There’s much more work to be done, but not all is lost. So far, hundreds of thousands of undocumented immigrants who arrived in the U.S. before they turned 16 have been deferred from deportation, granted legal employment, and able to attend college under President Obama’s Deferred Action for Childhood Arrivals act. Meanwhile, multiple states have passed their own Development, Relief, and Education for Alien Minors (DREAM) acts, granting tuition equity to undocumented immigrants (despite the inclusion of a questionable term in the expanded acronym). 

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But when a man like Donald Trump can make outrageous claims about immigrants in his presidential campaign announcement, and still go on to lead the Republican primary polls, it becomes clear that some perceptions of immigrants in this country remain amiss. Despite Trump’s claims that undocumented immigrants are “bringing crime” and all other manners of nefarious activity into the U.S., there is little data to back his assertion up.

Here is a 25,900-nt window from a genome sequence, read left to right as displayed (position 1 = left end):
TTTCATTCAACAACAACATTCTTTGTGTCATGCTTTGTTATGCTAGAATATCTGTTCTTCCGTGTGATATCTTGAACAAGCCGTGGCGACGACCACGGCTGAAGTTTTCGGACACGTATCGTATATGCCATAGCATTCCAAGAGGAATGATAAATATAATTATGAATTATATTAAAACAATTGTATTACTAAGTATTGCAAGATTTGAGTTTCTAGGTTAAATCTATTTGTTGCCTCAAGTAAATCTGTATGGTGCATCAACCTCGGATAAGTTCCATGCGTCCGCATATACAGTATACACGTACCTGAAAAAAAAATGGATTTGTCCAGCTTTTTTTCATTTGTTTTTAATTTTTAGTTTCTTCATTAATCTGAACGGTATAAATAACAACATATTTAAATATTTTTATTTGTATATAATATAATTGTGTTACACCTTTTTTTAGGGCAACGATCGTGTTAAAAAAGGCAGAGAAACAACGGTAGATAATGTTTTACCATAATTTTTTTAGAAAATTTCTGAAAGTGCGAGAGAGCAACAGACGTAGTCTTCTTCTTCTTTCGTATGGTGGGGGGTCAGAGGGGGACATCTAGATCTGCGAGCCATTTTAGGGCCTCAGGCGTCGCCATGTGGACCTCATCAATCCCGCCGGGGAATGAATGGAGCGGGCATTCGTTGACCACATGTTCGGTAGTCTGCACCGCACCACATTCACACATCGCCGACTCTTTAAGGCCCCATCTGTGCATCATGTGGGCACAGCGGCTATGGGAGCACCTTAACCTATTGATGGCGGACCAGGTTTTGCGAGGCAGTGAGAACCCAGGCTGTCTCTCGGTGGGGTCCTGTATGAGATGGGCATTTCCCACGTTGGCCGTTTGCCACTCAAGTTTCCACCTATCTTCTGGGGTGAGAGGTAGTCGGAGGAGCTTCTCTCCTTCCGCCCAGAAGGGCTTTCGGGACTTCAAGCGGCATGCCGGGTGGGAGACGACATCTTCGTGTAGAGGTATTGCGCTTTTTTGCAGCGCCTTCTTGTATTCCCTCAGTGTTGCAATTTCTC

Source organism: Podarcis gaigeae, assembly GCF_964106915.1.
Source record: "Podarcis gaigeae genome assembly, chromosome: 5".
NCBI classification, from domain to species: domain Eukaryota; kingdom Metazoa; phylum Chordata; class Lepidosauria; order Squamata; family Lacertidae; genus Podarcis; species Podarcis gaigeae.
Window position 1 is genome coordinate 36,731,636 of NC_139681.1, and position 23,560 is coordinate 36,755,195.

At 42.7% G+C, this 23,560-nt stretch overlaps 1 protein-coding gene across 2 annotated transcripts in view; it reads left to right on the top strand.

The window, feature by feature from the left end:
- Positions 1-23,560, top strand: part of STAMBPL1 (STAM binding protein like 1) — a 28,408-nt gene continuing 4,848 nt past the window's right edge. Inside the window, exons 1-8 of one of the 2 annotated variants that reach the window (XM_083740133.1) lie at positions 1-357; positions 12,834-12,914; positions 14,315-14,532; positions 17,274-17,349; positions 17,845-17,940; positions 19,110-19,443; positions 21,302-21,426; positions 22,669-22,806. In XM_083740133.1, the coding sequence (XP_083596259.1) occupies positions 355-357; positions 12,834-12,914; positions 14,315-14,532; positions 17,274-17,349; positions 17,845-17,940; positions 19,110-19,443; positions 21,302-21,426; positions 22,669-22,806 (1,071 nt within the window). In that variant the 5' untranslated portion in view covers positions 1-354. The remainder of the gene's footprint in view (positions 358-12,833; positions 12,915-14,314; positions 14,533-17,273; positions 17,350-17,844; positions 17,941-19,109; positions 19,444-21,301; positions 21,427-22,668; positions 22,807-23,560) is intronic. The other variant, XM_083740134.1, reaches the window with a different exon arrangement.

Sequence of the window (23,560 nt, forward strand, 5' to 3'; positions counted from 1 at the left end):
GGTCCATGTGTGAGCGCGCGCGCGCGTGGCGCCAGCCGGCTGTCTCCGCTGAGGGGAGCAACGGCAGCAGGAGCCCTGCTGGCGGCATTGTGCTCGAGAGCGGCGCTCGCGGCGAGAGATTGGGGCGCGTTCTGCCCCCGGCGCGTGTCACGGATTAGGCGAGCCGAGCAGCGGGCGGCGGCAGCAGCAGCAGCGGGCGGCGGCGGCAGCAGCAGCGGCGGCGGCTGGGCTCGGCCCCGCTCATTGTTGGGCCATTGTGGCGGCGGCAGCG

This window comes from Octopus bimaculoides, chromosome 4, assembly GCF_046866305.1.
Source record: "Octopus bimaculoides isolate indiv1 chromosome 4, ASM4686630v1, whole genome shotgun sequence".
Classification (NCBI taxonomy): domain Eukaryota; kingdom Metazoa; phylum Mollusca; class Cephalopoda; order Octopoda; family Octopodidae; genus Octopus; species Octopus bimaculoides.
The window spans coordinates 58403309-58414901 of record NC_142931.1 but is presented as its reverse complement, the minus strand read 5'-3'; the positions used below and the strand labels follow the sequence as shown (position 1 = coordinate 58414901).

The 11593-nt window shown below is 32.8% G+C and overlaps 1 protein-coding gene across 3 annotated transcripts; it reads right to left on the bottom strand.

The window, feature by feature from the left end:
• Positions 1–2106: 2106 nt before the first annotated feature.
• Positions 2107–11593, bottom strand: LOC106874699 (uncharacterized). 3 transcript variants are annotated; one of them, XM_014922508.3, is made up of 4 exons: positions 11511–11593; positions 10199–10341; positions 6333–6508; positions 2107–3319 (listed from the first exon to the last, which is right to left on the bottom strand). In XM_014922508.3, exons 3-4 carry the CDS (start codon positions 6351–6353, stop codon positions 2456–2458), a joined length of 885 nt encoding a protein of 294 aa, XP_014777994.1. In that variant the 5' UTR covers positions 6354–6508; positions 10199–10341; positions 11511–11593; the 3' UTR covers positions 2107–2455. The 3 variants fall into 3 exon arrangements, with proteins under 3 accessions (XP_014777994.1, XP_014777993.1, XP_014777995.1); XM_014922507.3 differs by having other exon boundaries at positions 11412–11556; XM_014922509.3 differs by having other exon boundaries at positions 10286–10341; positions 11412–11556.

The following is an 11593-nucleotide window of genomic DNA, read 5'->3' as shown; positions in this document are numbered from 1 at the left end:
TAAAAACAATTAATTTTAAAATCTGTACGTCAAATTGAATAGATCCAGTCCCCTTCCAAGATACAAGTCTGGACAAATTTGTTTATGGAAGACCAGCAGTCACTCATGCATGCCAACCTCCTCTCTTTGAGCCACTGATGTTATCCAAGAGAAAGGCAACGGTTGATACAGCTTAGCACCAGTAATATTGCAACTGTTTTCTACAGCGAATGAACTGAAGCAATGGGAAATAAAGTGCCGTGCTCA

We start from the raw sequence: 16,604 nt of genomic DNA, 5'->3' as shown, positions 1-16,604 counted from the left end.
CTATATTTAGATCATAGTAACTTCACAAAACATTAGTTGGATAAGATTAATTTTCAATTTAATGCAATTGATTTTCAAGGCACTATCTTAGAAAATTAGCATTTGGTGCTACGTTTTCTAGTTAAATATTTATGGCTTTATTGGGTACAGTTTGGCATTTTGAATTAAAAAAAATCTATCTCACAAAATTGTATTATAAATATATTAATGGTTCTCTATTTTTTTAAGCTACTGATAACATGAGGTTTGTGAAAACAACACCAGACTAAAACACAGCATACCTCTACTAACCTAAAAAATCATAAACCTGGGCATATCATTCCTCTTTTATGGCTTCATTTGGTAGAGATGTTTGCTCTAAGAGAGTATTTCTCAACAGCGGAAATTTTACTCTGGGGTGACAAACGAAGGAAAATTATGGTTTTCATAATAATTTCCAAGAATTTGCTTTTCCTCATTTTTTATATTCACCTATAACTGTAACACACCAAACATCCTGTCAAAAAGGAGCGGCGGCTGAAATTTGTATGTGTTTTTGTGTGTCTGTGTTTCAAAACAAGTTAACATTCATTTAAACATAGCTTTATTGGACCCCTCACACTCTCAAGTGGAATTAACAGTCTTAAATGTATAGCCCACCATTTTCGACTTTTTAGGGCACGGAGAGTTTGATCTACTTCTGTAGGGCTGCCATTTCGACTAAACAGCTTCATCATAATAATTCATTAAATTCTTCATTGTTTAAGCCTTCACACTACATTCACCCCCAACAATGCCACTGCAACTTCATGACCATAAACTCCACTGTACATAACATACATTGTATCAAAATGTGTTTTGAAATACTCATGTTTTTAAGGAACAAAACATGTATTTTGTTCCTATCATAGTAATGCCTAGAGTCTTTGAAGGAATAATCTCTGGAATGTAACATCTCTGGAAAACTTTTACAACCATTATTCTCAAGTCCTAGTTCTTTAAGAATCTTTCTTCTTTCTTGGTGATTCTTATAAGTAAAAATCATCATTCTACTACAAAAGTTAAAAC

The Center for Immigration Studies have found that there is, “no evidence that immigrants are either more or less likely to commit crimes than anyone else in the population.” And studies from the Migration Policy Institute conclude that, “immigrants are disproportionately unlikely to be in prison.” These negative stereotypes about ideas say a lot more about the rest of us than they do about the few undocumented Americans who have actually committed these crimes. As Marielena Hincapie, the Executive Director at the National Immigration Law Center told PBS Newshour, “This is not about immigration, but the perception, the narrative out there really has its basis in the scapegoating, the race.”